The Compassion of Jesus on the Way of the Cross

Way of the Cross, Jesus Christ passion
Photo by masterofmoments on Adobe Stock

In one of Charles Schulz’s classic Peanuts cartoons, Lucy, who is shown skipping rope, scoffs at Linus, saying, “You a doctor! Ha! That’s a big laugh! You could never be a doctor! You know why? Because you don’t love mankind, that’s why!” As Lucy skips away, Linus retorts, I love mankind…it’s people I can’t stand!”

Linus’s statement is actually a confession of many of us. It’s relatively easy to say that we love humanity in the abstract. It’s another story when it comes to dealing with the quirks and challenges, as well as the boasts and failures of the person right beside us. In a similar way, it is easy for the person doing “important good work” in the world to ignore the person in need along the road. Jesus even told a story about a priest and a temple official who passed by a beaten man on the way to doing their good deeds in the temple.

So, as we look at the final days of the earthly life of Jesus himself, it is helpful to examine his responses to all the people along the road to the cross. As Christians, we can readily affirm that Jesus had compassion on humanity as a whole when he walked into Jerusalem for his final week of human life. In the Gospel accounts (Matthew, Mark, Luke, and John) we see how his love for all humanity is expressed. Such divine love leads him to engage in agonized prayer, to endure the mocking cries the crowds and the physical lashes of the soldiers, to be stripped naked in front of the emotionally charged mob, and to die a most agonizing death nailed to a cross. It takes all the spiritual energy that is given to him to hear the blatant lies, to suffer the cruel torture, and to stumble so much along the road that the cross itself had to be given to another to carry. Surely, it would be understandable for Jesus to just focus in on that monumental mission and zone out everything and everyone else.

Yet, as we read the Gospel accounts of Jesus on the way of the cross, we can also marvel at a man who does not just love all of humanity in the abstract. Even in the most extreme circumstances of human suffering imaginable, Jesus demonstrates a tender compassion toward specific persons whom he encounters on the way. The following reflections are just some of the examples of the very personal compassion of Jesus on the way of the cross.

Jesus’s compassion is shown first in the way he prepares himself spiritually for this most monumental mission. His self-preparation includes preparing those closest to him, the inner circle of disciples, both men and women. All along the way to Jerusalem, he Informs and prepares the disciples for what is in store. He does this even though he realizes that they do not comprehend much of what he says.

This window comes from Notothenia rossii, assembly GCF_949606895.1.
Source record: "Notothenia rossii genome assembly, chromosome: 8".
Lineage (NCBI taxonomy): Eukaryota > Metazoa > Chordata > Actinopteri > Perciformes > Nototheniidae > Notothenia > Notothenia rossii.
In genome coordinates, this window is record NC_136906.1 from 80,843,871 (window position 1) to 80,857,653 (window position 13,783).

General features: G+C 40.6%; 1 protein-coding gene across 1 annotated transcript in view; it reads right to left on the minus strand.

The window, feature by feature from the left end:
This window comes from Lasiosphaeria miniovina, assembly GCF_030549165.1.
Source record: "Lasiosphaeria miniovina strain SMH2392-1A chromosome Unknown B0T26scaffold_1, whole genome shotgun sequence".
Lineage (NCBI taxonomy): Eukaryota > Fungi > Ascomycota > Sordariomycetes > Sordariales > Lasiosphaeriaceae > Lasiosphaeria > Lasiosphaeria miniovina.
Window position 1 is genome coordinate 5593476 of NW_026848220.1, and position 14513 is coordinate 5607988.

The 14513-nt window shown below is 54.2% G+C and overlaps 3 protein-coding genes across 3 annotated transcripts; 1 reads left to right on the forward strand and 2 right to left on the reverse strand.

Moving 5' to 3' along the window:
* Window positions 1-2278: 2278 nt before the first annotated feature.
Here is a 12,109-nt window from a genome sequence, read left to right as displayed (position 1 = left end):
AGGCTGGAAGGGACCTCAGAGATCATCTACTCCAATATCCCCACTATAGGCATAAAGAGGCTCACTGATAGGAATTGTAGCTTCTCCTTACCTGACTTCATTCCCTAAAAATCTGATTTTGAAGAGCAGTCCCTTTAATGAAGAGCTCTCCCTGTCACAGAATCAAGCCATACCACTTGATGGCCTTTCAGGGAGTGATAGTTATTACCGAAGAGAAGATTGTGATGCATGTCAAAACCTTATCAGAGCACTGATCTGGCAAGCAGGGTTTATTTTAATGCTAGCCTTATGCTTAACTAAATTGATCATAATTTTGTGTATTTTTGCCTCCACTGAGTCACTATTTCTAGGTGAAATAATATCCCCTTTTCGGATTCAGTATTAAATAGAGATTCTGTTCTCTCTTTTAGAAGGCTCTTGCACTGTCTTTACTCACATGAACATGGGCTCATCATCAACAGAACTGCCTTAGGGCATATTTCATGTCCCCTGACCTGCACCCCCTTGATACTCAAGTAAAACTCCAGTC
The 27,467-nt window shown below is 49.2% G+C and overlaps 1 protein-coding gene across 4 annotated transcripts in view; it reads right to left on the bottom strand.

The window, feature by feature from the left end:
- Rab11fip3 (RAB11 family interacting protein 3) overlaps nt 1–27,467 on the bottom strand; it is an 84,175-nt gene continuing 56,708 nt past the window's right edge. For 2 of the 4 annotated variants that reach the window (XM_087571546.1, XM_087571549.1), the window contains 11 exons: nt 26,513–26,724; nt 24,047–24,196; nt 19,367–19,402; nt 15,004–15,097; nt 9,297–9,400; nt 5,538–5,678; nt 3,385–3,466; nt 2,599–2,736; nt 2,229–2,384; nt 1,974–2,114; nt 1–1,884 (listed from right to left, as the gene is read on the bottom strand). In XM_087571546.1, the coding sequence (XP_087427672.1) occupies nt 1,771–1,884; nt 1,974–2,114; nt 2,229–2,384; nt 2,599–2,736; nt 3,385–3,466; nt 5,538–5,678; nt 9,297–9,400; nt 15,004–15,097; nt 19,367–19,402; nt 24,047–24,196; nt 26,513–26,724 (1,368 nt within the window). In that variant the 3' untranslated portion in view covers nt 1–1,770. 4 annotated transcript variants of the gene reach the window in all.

1When Jesus had finished saying all these things, he said to his disciples, 2 "You know that after two days the Passover is coming, and the Son of Man will be handed over to be crucified."  Matthew 26:1-2 (NRSVue)

At Bethany, he accepts the devotion of a woman as both a gift of grace as well as a teaching moment for the men.

12 By pouring this ointment on my body she has prepared me for burial. 13 Truly I tell you, wherever this good news is proclaimed in the whole world, what she has done will be told in remembrance of her.”     Matthew 26:12–13 (NRSVue)

Jesus then makes specific plans to eat a Passover meal as the last meal with this inner circle of disciples. During the meal, he engages in a lengthy teaching session as recorded in the Gospel of John, beginning with the powerful image of washing their feet in chapter 13 and concluding with a prayer for all of his disciples, present and future, in chapter 17.

Also at this meal, Matthew records these words:

31 Then Jesus said to them, “You will all fall away because of me this night, for it is written, ‘I will strike the shepherd, and the sheep of the flock will be scattered.’ 32 “But after I am raised up, I will go ahead of you to Galilee.” Matthew 26:31–32 (NRSVue)

Jesus speaks not in a scolding way. He speaks out of sadness. He does not expect them to understand in the moment. Rather, he speaks so that afterward, they will look back and comprehend fully the meaning of these moments.

Finally, he takes three disciples with him as he fervently prays in the Garden of Gethsemane. Sadly, they not only don’t support him or comprehend the spiritual significance of the moment, but they don’t even stay awake with their Teacher.